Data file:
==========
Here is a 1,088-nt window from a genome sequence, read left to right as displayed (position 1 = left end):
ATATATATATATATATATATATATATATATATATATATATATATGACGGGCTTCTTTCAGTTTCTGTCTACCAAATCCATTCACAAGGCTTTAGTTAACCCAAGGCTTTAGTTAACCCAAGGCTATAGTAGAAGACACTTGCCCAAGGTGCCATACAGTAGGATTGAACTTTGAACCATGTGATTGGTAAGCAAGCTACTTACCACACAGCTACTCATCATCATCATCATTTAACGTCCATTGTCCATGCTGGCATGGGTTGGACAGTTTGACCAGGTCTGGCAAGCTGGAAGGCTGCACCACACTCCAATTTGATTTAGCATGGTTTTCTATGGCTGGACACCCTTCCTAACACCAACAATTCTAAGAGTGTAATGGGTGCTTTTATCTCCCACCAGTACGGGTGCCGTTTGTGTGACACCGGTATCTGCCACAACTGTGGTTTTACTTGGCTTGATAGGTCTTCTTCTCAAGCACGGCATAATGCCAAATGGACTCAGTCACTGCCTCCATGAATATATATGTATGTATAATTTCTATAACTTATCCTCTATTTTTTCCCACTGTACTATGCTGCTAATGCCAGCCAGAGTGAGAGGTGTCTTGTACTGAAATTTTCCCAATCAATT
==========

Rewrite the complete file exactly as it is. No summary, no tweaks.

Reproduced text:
Here is a 1,088-nt window from a genome sequence, read left to right as displayed (position 1 = left end):
ATATATATATATATATATATATATATATATATATATATATATATGACGGGCTTCTTTCAGTTTCTGTCTACCAAATCCATTCACAAGGCTTTAGTTAACCCAAGGCTTTAGTTAACCCAAGGCTATAGTAGAAGACACTTGCCCAAGGTGCCATACAGTAGGATTGAACTTTGAACCATGTGATTGGTAAGCAAGCTACTTACCACACAGCTACTCATCATCATCATCATTTAACGTCCATTGTCCATGCTGGCATGGGTTGGACAGTTTGACCAGGTCTGGCAAGCTGGAAGGCTGCACCACACTCCAATTTGATTTAGCATGGTTTTCTATGGCTGGACACCCTTCCTAACACCAACAATTCTAAGAGTGTAATGGGTGCTTTTATCTCCCACCAGTACGGGTGCCGTTTGTGTGACACCGGTATCTGCCACAACTGTGGTTTTACTTGGCTTGATAGGTCTTCTTCTCAAGCACGGCATAATGCCAAATGGACTCAGTCACTGCCTCCATGAATATATATGTATGTATAATTTCTATAACTTATCCTCTATTTTTTCCCACTGTACTATGCTGCTAATGCCAGCCAGAGTGAGAGGTGTCTTGTACTGAAATTTTCCCAATCAATT